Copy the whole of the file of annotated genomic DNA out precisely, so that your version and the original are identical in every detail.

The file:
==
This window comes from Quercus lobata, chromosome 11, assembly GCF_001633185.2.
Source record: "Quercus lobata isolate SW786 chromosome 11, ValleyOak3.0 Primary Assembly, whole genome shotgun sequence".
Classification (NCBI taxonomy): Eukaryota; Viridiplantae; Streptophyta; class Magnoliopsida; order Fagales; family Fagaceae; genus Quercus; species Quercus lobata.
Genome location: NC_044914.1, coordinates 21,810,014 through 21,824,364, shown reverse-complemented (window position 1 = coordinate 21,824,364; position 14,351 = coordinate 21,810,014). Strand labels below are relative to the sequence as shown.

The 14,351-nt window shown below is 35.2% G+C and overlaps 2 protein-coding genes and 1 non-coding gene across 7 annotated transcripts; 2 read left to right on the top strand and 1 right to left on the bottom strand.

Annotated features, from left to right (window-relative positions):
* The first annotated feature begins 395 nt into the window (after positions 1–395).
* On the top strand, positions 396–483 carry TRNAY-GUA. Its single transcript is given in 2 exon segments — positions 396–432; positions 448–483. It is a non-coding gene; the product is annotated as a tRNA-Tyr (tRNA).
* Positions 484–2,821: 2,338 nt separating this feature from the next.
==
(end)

This window comes from Quercus lobata, chromosome 11, assembly GCF_001633185.2.
Source record: "Quercus lobata isolate SW786 chromosome 11, ValleyOak3.0 Primary Assembly, whole genome shotgun sequence".
Classification (NCBI taxonomy): Eukaryota; Viridiplantae; Streptophyta; class Magnoliopsida; order Fagales; family Fagaceae; genus Quercus; species Quercus lobata.
Genome location: NC_044914.1, coordinates 21,810,014 through 21,824,364, shown reverse-complemented (window position 1 = coordinate 21,824,364; position 14,351 = coordinate 21,810,014). Strand labels below are relative to the sequence as shown.

The 14,351-nt window shown below is 35.2% G+C and overlaps 2 protein-coding genes and 1 non-coding gene across 7 annotated transcripts; 2 read left to right on the top strand and 1 right to left on the bottom strand.

Annotated features, from left to right (window-relative positions):
* The first annotated feature begins 395 nt into the window (after positions 1–395).
* On the top strand, positions 396–483 carry TRNAY-GUA. Its single transcript is given in 2 exon segments — positions 396–432; positions 448–483. It is a non-coding gene; the product is annotated as a tRNA-Tyr (tRNA).
* Positions 484–2,821: 2,338 nt separating this feature from the next.